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Classes bridge Persian gulf

IRANIAN families in the west of England have set up Farsi language classes to stop their children losing touch with their Persian roots.

English wives and husbands learn their Iranian partners' native language side-by-side with children as young as four at the weekend classes, run by the Khayam School in Bristol.

And the two men who have been the driving force in getting the school established see it as an essential first step towards fostering a community spirit among the 40 or so Iranian families in the area.

Abby Dashty, a 35-year-old information technology consultant, first suggested the idea of organising Farsi classes at the Persian New Year celebrations in March.

Since the only alternative was to send their children 150 miles to London to the nearest Farsi-language school, his proposal was taken up enthusiastically.

With the help of South Gloucestershire Council's community development unit, Abby and his friend Mehrdad Hosseini, raised funds and eventually found a teacher and a venue for the classes.

Around 20 people - six adults and 14 children of all ages - now attend the single two-hour class on Sunday afternoons.

"We have tried to make it fun - the children are in school from Monday to Friday, so we didn't want it to be too hard for them," said Abby.

The group contacted the existing school in London for advice. However, because it caters for the children of staff at the Iranian Embassy - whose children return to Iran for their education - they soon realised that their approach would have to be different if it were to satisfy the needs of adults wanting to learn in Bristol.

By bringing together so many people on a regular basis, the school is proving a useful tool for establishing community-feeling among the mainly Muslim Iranian people in the South-west, many of whom stayed on in the region after coming over from Iran to study.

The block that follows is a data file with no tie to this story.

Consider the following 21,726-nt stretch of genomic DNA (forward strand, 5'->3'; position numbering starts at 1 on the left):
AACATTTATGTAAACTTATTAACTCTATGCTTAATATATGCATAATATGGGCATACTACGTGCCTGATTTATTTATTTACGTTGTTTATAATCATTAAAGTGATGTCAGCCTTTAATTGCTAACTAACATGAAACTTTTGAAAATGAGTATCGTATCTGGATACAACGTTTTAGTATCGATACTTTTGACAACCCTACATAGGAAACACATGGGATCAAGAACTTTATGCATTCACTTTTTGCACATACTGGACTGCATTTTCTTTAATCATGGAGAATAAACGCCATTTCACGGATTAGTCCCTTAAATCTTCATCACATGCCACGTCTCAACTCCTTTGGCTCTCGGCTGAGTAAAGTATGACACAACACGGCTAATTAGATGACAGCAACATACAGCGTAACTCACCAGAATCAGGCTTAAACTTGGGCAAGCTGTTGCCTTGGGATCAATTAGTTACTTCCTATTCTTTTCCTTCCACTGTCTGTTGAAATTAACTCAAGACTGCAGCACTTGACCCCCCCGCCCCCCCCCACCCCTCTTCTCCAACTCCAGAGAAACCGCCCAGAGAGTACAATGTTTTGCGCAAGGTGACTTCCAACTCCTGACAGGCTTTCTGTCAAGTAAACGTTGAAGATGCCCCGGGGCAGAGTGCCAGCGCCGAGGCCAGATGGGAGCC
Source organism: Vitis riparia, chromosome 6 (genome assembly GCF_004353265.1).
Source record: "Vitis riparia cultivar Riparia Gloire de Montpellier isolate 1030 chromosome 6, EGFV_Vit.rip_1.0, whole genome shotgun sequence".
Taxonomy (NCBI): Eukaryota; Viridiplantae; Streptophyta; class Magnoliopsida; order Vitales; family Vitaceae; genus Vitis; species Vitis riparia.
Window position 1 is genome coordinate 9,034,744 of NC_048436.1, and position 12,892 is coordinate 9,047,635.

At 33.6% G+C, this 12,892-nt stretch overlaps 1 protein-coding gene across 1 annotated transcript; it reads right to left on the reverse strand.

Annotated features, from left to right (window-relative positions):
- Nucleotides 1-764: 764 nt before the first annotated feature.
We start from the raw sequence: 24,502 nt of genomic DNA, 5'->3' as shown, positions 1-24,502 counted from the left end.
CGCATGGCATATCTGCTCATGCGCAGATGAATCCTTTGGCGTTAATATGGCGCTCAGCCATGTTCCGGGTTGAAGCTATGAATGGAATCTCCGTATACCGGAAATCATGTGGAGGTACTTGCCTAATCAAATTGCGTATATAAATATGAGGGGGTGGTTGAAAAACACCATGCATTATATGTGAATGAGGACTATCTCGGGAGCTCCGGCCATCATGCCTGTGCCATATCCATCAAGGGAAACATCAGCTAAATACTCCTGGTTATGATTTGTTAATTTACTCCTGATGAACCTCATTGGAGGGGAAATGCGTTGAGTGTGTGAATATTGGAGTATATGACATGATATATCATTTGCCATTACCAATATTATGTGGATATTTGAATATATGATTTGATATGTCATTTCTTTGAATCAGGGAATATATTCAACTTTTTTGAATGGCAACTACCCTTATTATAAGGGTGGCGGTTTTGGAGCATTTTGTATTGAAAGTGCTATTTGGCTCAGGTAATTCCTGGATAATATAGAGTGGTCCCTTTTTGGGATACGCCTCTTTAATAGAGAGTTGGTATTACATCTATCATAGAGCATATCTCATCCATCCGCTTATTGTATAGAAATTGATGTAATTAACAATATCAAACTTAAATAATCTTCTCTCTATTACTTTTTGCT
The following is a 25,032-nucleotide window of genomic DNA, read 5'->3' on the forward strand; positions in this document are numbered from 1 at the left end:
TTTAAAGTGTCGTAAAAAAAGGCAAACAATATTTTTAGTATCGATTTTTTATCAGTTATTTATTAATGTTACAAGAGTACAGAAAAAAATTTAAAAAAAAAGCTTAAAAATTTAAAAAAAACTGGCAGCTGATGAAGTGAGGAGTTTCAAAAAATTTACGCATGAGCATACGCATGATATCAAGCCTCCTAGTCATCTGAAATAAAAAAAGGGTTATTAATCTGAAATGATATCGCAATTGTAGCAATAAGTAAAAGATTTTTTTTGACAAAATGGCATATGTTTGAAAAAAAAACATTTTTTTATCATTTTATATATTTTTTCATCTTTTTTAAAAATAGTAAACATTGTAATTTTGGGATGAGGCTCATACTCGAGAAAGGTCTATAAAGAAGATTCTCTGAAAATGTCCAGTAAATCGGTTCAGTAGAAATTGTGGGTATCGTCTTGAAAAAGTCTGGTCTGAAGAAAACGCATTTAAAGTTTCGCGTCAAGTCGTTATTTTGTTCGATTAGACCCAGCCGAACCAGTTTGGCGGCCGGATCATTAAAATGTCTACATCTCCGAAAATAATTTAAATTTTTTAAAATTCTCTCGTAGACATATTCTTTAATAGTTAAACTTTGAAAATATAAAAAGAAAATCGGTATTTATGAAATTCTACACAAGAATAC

To make the most of this, the organisers insist parents bringing children to the school remain in the building and socialise with each other while the class is going on.

"We are trying to promote the whole package - the culture as well as the language," said Abby.

Once the students have mastered the basics of the language, the school will focus on topics such as Iranian theatre and traditional festivities.

Next year, there are plans to give the organising group a formal identity - the Persian Cultural Association for the South-west - and to build on the success of the Khayam School by starting a Farsi-speaking playgroup.

Four-year-old Yasmin Hosseini is the youngest of the current group of students. Her mother, Sally, Mehrdad's English wife, studies alongside her daughter.

"I understand Farsi quite well, but my speaking is not so good, so that is where the classes will help," said Sally, a 33-year-old business analyst for Rolls-Royce.

"I enjoy them very much - it's all about promoting the language by working with the family."

Yasmin has not been confused by having to wrestle with the 32-character Farsi alphabet, Sally added, even though she is also currently learning her ABC at her primary school.

Nick Carter, South Gloucestershire Council's senior community development officer, congratulated the group on its achievement in setting up the school in just seven months.

"The school is already very successful and has the capacity to double in size over the coming months," he said.

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